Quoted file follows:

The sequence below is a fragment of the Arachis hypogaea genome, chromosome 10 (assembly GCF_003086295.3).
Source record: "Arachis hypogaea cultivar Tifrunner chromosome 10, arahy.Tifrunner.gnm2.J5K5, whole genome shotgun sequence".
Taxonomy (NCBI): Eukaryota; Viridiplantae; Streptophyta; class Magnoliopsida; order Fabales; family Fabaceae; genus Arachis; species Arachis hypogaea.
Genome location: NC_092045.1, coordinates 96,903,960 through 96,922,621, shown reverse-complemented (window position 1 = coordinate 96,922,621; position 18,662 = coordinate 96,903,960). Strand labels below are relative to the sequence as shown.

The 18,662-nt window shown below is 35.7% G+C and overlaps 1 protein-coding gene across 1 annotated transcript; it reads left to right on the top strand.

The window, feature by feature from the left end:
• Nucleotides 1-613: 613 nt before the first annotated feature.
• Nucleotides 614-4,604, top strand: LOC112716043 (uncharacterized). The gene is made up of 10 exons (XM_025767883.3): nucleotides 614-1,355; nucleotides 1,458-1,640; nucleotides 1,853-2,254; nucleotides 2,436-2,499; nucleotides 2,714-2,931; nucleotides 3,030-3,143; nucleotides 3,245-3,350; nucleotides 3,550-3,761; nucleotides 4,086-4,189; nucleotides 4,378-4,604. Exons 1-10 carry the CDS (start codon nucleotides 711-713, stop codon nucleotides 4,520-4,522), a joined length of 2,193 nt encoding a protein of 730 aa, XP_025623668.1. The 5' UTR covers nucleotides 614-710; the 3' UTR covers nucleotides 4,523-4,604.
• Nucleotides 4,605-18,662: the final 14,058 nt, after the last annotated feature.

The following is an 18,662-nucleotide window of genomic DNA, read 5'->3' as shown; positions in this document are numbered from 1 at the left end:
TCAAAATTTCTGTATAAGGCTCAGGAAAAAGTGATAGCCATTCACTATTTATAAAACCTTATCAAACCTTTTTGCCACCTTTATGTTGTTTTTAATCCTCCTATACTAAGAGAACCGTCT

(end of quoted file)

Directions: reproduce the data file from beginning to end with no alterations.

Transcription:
The sequence below is a fragment of the Arachis hypogaea genome, chromosome 10 (assembly GCF_003086295.3).
Source record: "Arachis hypogaea cultivar Tifrunner chromosome 10, arahy.Tifrunner.gnm2.J5K5, whole genome shotgun sequence".
Taxonomy (NCBI): Eukaryota; Viridiplantae; Streptophyta; class Magnoliopsida; order Fabales; family Fabaceae; genus Arachis; species Arachis hypogaea.
Genome location: NC_092045.1, coordinates 96,903,960 through 96,922,621, shown reverse-complemented (window position 1 = coordinate 96,922,621; position 18,662 = coordinate 96,903,960). Strand labels below are relative to the sequence as shown.

The 18,662-nt window shown below is 35.7% G+C and overlaps 1 protein-coding gene across 1 annotated transcript; it reads left to right on the top strand.

The window, feature by feature from the left end:
• Nucleotides 1-613: 613 nt before the first annotated feature.
• Nucleotides 614-4,604, top strand: LOC112716043 (uncharacterized). The gene is made up of 10 exons (XM_025767883.3): nucleotides 614-1,355; nucleotides 1,458-1,640; nucleotides 1,853-2,254; nucleotides 2,436-2,499; nucleotides 2,714-2,931; nucleotides 3,030-3,143; nucleotides 3,245-3,350; nucleotides 3,550-3,761; nucleotides 4,086-4,189; nucleotides 4,378-4,604. Exons 1-10 carry the CDS (start codon nucleotides 711-713, stop codon nucleotides 4,520-4,522), a joined length of 2,193 nt encoding a protein of 730 aa, XP_025623668.1. The 5' UTR covers nucleotides 614-710; the 3' UTR covers nucleotides 4,523-4,604.
• Nucleotides 4,605-18,662: the final 14,058 nt, after the last annotated feature.

The following is an 18,662-nucleotide window of genomic DNA, read 5'->3' as shown; positions in this document are numbered from 1 at the left end:
TCAAAATTTCTGTATAAGGCTCAGGAAAAAGTGATAGCCATTCACTATTTATAAAACCTTATCAAACCTTTTTGCCACCTTTATGTTGTTTTTAATCCTCCTATACTAAGAGAACCGTCT